The European Bank for Reconstruction and Development will "backload" its spending in Ukraine this year, its president has said, and probably would not resume lending to Russia any time soon.
Speaking Wednesday before the bank's annual meeting in Georgia next month, EBRD President Suma Chakrabarti said the conflict between Russia and Ukraine, historically two of its biggest investment destinations, remained a key challenge.
Last year, the development bank spent more than 1 billion euros ($1.1 billion) in Ukraine as the West rallied behind Kiev following Moscow's annexation of Crimea. This year, the deterioration of Ukraine's economy complicated the situation.
"The frozen conflict is a deterrent to many private investors, one can't claim otherwise," Chakrabarti told reporters.
"Can we do similar amounts [of investment] this year and going forward? We have been very clear with Ukraine and everybody, that it depends on reforms in two sectors in particular, energy and banking."
Chakrabarti said the EBRD's meeting in Georgia would still go ahead despite the collapse of the country's government on Wednesday.
On Russia, he said that any decision on further lending was unlikely before the end of the year at the earliest.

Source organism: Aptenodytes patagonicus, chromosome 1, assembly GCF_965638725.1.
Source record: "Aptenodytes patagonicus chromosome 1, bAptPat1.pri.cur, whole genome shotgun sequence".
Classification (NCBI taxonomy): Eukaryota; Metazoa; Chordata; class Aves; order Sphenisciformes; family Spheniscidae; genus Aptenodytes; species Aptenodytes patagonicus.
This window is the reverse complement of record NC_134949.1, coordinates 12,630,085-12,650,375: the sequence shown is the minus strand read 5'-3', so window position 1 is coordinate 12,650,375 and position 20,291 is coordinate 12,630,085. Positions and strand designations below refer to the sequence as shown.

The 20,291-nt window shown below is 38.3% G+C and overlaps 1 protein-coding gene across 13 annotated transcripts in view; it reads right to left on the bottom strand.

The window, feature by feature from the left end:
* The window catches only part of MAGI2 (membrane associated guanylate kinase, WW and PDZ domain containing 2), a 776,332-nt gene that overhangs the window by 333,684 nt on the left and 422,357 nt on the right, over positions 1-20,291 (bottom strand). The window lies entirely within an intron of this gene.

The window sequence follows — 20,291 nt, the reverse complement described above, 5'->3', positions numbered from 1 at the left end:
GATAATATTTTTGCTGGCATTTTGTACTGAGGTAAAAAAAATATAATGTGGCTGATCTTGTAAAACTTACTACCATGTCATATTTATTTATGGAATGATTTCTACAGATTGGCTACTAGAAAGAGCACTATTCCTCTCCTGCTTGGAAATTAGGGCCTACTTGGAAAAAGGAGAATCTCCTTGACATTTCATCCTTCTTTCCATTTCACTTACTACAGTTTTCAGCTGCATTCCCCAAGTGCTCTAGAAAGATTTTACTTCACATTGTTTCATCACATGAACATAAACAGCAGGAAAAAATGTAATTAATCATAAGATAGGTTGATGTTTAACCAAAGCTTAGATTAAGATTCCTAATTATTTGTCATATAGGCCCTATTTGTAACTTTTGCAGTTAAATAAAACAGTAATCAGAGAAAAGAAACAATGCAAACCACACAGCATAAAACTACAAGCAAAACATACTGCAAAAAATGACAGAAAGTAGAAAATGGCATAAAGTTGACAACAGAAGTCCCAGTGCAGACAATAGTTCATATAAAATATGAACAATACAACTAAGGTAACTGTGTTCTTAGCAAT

"It seems to me a lot is being built around the implementation of a Minsk accord, and as I understand it, the European Union sanctions are likely to last through to the end of the year."
"So I don't personally expect any great shift in terms of the positions of our shareholders until they have a look at that."
The EBRD has been shifting its focus from the former Soviet block in eastern Europe in recent years to North Africa and countries like Turkey. Last month, it also got the green light to invest in Greece.
Chakrabarti said the EBRD hoped to announce its first projects there in the next few months, but that it would have to wait to see whether the country stayed in or left the euro zone before making firmer plans.
"Like all the multi-laterals, we are doing analysis at the moment … the IMF, the ECB, we are all looking at this question," he said. "It depends what the terms of the exit are, what the knock-on effects are. I just don't know, it's impossible to know."